between living for them and
carving out a niche of my own
lies elusive balance
between birth and death
past and future lies
living in the present now
I struggle to find joy
in the mundane tame the angst within
running around the paddle wheel
maintaining serene, clean
days decaying hours trapped
like a fish behind glass
a dead man floating hope
martyred for the pleasure of others

Jessica Lafortune lives in Florida, loved by humans and canines who (barely) tolerate her obsessive reading and writing habits. Her current fantasy involves living on an island in the Pacific Northwest, reading and writing to her heart’s content, supported by lottery winnings. Until then, she can be found substitute teaching, writing poetry, playing blackjack, and loving well those who know her best and keep coming back for more. Her poems can be found in Amaze, Simply Haiku and Babel Fruit.

Bookmark and Share

The cintanquainka poetic form by Michael Williams

In announcement, submission on May 5, 2009 at 9:28 pm

A Whole New Form

this verse

bright as a diamond


a brand-new combination

the cintanquainka form

made for all my friends

two classic forms combined in one

as a twist of something new

spin out a cintanquainka

try it


This idea was sparked by a mistaken comment in a Cinquain thread about using Tanka form. It triggered a thought and I was off. This is a combination of a Cinquain and a Tanka, mixing the two syllable requirements. I’ve juggled the mixing of the lines just a bit, so it begins and ends with a two syllable line in order to make a poetry game using it work better. This also happens to keep the classic tanka pair of 7-syllable lines together.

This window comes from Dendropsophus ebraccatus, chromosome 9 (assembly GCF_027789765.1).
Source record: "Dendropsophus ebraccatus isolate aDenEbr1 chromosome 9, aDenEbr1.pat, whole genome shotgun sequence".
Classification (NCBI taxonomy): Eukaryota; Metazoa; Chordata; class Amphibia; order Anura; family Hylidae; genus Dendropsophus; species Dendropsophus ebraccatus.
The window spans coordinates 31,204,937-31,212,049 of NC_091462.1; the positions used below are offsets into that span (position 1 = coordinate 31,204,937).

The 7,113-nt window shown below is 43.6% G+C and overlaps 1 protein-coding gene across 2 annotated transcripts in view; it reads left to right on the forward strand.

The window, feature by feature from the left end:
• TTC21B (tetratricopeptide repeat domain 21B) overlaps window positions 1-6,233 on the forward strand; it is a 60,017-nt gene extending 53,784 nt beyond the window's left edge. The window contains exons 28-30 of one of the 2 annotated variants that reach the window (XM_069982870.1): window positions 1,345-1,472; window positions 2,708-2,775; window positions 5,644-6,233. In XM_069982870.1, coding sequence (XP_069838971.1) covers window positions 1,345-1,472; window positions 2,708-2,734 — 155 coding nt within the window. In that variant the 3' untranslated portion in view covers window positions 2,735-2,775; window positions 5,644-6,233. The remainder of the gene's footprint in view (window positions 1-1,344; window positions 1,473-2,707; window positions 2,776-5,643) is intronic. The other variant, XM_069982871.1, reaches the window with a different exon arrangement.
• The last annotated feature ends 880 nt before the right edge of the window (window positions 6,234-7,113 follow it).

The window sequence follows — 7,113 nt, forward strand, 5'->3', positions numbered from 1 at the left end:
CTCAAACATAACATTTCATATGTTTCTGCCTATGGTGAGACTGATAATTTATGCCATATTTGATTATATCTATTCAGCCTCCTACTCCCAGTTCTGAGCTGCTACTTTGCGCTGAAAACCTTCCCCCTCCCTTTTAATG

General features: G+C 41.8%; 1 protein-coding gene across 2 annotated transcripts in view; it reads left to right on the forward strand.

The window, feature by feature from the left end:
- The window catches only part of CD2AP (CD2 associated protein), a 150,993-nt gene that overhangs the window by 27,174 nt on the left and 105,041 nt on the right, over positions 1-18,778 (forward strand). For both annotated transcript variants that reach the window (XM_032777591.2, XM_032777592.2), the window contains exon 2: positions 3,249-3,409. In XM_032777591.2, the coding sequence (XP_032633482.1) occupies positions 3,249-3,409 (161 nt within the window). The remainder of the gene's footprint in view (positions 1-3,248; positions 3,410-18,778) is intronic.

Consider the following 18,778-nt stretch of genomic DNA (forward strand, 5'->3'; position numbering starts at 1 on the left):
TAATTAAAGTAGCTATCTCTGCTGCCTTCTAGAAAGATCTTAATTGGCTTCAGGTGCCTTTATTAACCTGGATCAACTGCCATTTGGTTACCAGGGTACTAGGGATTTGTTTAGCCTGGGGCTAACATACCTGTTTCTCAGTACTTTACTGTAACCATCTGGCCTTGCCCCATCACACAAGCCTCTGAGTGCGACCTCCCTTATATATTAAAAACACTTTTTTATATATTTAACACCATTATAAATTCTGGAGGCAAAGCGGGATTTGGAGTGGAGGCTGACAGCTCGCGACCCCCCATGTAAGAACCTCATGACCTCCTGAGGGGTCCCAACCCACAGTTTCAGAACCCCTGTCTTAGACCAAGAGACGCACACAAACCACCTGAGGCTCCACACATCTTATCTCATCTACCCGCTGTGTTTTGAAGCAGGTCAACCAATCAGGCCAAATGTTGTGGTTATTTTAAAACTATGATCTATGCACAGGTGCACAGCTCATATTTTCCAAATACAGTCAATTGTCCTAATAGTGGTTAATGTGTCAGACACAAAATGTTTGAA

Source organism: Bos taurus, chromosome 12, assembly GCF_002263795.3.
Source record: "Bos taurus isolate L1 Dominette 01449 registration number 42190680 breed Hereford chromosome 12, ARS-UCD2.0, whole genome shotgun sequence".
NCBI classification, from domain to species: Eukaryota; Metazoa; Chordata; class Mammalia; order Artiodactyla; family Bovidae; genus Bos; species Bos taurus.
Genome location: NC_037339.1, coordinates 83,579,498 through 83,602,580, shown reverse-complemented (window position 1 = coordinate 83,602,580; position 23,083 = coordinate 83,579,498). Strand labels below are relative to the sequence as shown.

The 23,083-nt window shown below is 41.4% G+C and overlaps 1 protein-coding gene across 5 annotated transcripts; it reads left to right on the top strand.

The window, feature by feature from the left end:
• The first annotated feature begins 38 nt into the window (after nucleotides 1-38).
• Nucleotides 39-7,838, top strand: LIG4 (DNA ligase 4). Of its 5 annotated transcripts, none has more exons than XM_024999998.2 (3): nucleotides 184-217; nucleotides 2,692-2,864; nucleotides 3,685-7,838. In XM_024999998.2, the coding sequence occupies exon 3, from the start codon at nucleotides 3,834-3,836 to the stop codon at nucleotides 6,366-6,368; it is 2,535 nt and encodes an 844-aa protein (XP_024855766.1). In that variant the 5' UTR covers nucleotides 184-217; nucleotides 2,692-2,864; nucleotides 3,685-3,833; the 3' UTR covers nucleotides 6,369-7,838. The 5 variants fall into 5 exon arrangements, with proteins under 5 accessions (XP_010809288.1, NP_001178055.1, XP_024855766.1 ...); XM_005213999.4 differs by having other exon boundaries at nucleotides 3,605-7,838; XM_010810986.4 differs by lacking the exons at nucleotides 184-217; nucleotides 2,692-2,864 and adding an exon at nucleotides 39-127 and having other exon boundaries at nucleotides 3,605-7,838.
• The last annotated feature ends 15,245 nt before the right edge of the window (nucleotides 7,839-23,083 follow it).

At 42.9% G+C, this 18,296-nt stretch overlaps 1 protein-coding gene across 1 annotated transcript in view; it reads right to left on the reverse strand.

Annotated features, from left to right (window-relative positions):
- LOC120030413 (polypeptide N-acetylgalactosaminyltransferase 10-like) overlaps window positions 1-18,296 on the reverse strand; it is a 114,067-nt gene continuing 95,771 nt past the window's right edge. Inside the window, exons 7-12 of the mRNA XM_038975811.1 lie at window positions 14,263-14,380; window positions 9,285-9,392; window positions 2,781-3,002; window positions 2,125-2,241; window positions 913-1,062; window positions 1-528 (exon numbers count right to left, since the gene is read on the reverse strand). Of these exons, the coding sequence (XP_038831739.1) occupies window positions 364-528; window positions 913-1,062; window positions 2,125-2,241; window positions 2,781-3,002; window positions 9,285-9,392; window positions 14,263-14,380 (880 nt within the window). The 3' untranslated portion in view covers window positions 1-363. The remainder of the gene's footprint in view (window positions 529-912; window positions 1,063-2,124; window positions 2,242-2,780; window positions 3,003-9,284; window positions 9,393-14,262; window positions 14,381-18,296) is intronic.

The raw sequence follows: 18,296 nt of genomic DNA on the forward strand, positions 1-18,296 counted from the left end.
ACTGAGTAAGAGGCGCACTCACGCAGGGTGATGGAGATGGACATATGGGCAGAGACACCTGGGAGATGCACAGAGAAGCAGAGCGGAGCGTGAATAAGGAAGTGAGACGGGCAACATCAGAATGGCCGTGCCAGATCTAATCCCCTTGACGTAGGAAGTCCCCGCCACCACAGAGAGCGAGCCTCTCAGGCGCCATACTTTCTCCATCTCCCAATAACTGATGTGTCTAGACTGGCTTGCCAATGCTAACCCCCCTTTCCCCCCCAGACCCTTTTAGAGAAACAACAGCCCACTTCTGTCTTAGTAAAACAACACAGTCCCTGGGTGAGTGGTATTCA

The syllable count by line is:

2 / 5 / 4 / 7 / 6 / 5 / 8 / 7 / 7 / 2

Just because I have a twisted mind, I made my first two posts a Cleave Poem of sorts: the Cinquain lines can be read as one verse and the Tanka lines as another or the whole can be read as one verse. Michael Williams.

Bookmark and Share

There are voices by Chris Bryan

In submission on May 1, 2009 at 11:06 pm
there are voices in hidden places
that are whispering
across the world
of all these things i have seen
so i listen and wait for the beginning
the revolution of love

First published here.

Chris Bryan is a 26-year old American living in the UK.  I am a ‘cellist, composer and stay-at-home dad, and I write poems, short stories and song lyrics when I feel inspired.

Bookmark and Share

The editor reading a cleave poem: migration

In announcement, video on May 1, 2009 at 10:51 pm

The Editor (Phuoc-Tan Diep) reading a cleave poem “Migration” at Premieres and Poetry: Migration